IN THE UK homeowners must remove Japanese knotweed if it is causing nuisance to neighbours and there are many other rules relating to the plant, considered to be one of the most invasive. Are there similar rules here? It is encroaching on our holiday home’s garden from a vacant neighbouring one and damaging the surface of the lane. The owners believe it to be bamboo and think it is not a problem. D.R.
There is only one invasive plant with laws relating to it, water primrose (la jussie), though mainly concerning a ban on sale. Japanese knotweed is called la renouée du Japon, and while its stems resemble bamboo, it is not related. A technician from the parks department of Morbihan council, which is warning against the plant, said mairies were increasingly aware of problems caused by knotweed and courses were available for staff on dealing with such species. Many local councils have called for laws to be introduced relating to it, she said.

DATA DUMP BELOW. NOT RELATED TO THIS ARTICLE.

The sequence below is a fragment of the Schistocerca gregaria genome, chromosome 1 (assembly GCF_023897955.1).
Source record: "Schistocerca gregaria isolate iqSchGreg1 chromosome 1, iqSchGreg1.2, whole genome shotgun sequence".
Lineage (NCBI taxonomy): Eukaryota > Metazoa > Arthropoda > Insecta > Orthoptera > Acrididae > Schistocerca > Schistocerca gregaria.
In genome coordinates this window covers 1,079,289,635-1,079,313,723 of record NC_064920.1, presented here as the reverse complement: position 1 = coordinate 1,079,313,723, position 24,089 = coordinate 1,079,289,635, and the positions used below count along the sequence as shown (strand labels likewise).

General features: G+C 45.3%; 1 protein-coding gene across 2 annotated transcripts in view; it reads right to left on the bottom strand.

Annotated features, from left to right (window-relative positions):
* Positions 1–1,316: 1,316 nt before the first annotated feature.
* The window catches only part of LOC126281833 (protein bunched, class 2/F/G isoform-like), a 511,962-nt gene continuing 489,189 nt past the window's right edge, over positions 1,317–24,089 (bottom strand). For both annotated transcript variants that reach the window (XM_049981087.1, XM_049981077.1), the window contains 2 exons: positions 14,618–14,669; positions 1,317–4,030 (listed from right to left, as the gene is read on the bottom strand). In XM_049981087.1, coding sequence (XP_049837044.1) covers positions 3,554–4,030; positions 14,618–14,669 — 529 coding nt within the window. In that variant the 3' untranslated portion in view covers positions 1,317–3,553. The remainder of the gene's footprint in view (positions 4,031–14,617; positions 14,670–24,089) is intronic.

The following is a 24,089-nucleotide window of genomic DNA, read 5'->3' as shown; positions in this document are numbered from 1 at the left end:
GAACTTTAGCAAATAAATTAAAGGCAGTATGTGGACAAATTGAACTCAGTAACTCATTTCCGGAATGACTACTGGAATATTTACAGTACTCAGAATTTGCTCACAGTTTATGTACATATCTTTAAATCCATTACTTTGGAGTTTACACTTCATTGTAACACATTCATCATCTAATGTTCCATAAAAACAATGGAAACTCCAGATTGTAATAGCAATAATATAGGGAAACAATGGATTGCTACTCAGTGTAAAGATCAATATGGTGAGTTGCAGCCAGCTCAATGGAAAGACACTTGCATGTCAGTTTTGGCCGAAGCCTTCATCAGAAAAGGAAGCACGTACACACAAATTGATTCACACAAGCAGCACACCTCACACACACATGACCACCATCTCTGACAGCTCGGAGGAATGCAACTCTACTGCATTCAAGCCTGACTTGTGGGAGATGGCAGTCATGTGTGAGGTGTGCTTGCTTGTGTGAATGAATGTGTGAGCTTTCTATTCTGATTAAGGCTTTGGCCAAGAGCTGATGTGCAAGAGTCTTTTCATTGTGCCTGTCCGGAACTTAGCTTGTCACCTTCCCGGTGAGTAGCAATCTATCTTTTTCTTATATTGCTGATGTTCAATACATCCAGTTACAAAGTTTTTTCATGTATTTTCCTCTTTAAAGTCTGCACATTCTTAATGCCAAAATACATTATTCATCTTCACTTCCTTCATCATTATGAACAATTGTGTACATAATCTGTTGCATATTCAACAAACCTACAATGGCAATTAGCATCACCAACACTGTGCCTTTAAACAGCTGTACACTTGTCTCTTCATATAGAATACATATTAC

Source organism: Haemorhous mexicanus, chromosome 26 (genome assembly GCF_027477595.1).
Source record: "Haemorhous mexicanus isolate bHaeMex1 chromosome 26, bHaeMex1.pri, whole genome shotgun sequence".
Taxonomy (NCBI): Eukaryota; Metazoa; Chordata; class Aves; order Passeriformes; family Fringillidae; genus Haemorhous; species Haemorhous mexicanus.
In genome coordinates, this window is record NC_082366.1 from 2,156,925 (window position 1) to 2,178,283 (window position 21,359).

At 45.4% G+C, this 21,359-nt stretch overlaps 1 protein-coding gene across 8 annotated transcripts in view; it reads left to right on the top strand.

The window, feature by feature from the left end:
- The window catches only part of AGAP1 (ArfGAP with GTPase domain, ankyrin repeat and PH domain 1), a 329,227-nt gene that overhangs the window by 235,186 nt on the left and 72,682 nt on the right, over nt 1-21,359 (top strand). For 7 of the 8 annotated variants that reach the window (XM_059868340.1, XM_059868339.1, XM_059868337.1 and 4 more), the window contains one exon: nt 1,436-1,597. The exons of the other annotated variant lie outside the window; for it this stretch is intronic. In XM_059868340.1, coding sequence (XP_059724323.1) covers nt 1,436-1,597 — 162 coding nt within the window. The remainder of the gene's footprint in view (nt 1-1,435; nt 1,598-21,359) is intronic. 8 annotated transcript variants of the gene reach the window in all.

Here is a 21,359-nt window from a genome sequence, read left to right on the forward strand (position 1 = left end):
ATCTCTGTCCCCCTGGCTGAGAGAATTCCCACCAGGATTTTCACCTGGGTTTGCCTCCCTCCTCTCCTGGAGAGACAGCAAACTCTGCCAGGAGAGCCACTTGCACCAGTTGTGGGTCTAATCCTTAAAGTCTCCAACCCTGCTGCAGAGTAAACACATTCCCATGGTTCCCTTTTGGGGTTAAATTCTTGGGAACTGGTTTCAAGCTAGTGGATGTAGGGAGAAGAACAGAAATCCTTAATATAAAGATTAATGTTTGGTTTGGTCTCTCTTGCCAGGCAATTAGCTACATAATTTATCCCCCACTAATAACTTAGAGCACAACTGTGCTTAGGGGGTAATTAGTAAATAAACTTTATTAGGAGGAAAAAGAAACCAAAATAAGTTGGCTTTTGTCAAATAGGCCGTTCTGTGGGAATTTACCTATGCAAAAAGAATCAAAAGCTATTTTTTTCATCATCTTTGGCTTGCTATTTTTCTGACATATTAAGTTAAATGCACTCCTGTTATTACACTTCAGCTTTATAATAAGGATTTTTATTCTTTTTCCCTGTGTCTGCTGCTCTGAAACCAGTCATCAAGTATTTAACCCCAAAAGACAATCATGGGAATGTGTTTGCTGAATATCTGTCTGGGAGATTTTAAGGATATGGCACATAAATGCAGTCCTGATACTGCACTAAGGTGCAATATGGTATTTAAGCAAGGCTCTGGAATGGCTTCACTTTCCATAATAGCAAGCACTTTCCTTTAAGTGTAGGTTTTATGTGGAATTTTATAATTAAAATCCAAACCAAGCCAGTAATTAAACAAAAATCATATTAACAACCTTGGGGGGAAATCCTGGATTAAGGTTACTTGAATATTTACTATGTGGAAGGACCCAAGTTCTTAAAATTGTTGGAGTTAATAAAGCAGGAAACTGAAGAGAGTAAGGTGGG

Your mairie should be able to advise and may ask your neighbour to remove the plant especially if, as is possible, there are local planning bylaws relating to invasive plants. Its staff may also be able to intervene, especially if the plant is invading public space such as the lane.
There may not, however, be specific legal recourse concerning the plant invading your garden, because encroachment laws relate to trees.
You could seek further advice from the experts at the Conservatoire Botanique de Brest (www.cbnbrest.fr – scroll down for the Union Flag).
Should you wish to tackle the knotweed yourself, the technician said it is best to dig it up in early October. However, do not leave any of it behind as it will regrow; bearing in mind roots can be a metre deep.